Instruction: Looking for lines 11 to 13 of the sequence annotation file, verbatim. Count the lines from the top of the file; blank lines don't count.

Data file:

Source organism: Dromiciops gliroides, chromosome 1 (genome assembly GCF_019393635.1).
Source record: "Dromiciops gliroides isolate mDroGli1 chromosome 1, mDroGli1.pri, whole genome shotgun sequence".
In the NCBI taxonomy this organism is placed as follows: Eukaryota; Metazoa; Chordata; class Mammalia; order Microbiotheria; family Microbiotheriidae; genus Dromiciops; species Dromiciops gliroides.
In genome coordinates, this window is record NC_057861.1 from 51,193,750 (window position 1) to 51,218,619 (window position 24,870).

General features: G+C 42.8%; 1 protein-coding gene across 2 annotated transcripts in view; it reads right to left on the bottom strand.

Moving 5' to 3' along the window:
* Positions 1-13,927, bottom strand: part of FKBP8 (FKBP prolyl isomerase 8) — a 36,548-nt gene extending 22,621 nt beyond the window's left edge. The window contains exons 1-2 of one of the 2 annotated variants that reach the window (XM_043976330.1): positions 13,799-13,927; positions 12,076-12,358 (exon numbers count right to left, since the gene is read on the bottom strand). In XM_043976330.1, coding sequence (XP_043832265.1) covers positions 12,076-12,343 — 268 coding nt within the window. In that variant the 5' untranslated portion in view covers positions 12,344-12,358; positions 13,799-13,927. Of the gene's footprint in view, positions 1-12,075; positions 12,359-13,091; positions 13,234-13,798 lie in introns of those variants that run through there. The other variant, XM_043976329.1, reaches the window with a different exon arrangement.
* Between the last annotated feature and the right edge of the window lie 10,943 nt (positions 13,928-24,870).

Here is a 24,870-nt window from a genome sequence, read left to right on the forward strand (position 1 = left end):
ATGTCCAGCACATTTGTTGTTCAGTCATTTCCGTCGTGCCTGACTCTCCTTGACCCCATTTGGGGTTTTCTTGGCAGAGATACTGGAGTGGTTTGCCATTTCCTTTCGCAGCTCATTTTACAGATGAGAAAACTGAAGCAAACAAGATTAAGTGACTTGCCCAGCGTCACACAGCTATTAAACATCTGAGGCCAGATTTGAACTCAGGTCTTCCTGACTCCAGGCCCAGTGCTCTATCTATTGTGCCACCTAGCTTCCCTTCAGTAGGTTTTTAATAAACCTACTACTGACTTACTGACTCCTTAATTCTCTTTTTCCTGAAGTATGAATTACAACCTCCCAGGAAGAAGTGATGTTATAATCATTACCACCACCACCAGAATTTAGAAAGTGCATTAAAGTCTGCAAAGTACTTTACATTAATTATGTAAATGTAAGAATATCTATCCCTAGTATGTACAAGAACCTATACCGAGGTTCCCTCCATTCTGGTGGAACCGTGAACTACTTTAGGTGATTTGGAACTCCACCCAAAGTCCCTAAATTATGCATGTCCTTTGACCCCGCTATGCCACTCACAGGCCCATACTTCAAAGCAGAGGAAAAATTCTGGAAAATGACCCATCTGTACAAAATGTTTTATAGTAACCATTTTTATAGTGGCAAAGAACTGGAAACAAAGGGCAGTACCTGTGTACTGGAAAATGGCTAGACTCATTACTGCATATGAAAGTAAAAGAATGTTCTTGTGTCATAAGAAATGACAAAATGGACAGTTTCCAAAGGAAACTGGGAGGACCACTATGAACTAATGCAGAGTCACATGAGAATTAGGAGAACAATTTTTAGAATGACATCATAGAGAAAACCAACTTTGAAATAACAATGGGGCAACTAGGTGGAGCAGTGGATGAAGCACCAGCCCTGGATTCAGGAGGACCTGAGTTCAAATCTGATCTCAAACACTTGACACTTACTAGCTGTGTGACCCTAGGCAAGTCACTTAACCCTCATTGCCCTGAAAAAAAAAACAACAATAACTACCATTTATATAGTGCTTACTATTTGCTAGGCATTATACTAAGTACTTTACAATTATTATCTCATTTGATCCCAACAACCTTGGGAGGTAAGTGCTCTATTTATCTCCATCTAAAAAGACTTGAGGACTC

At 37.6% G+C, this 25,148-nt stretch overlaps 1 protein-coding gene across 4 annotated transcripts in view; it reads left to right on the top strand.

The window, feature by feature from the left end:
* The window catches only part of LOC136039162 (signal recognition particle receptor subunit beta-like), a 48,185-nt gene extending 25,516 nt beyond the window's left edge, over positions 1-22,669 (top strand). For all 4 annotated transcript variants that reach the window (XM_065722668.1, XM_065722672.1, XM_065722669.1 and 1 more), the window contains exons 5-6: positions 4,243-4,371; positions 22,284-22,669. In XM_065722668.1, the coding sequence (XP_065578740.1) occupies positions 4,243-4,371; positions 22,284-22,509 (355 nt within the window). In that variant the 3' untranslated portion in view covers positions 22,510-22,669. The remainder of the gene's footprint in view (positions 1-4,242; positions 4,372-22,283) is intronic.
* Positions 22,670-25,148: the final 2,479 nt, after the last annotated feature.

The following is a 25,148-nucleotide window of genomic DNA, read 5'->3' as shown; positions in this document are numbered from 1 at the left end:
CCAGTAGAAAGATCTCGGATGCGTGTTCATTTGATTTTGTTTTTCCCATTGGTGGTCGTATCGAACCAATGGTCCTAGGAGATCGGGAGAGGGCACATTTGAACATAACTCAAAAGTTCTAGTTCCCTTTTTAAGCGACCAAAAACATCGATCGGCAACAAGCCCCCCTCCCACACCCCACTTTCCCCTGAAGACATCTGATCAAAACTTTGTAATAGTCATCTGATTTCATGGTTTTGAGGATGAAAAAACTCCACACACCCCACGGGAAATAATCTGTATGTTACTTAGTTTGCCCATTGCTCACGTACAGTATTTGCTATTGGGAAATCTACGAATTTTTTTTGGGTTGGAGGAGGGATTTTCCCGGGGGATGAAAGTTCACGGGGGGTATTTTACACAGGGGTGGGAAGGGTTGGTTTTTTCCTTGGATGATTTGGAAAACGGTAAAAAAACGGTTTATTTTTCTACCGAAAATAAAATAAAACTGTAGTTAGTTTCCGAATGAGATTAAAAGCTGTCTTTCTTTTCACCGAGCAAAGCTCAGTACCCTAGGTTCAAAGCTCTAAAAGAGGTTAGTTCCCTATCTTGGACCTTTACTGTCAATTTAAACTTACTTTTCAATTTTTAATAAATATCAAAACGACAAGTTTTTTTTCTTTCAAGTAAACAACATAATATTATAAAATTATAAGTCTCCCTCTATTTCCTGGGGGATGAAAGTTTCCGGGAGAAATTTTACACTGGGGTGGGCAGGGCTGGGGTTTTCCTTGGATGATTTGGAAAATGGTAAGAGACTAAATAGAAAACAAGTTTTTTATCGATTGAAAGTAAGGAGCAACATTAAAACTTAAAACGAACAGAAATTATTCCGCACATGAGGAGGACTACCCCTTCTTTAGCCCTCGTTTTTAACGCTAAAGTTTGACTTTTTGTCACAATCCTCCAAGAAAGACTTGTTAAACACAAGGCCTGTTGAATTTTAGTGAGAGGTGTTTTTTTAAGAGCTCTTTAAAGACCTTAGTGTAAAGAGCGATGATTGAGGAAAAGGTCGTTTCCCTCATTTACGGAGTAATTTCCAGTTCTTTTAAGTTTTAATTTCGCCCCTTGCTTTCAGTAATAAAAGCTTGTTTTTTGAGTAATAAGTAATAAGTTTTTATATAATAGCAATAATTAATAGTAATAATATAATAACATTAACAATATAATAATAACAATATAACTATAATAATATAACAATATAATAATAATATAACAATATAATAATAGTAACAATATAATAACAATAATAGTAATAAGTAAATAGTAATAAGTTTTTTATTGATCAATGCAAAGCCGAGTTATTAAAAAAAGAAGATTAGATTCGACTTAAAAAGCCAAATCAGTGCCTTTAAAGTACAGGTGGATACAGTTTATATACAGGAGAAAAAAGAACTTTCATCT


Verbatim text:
At 37.6% G+C, this 25,148-nt stretch overlaps 1 protein-coding gene across 4 annotated transcripts in view; it reads left to right on the top strand.

The window, feature by feature from the left end:
* The window catches only part of LOC136039162 (signal recognition particle receptor subunit beta-like), a 48,185-nt gene extending 25,516 nt beyond the window's left edge, over positions 1-22,669 (top strand). For all 4 annotated transcript variants that reach the window (XM_065722668.1, XM_065722672.1, XM_065722669.1 and 1 more), the window contains exons 5-6: positions 4,243-4,371; positions 22,284-22,669. In XM_065722668.1, the coding sequence (XP_065578740.1) occupies positions 4,243-4,371; positions 22,284-22,509 (355 nt within the window). In that variant the 3' untranslated portion in view covers positions 22,510-22,669. The remainder of the gene's footprint in view (positions 1-4,242; positions 4,372-22,283) is intronic.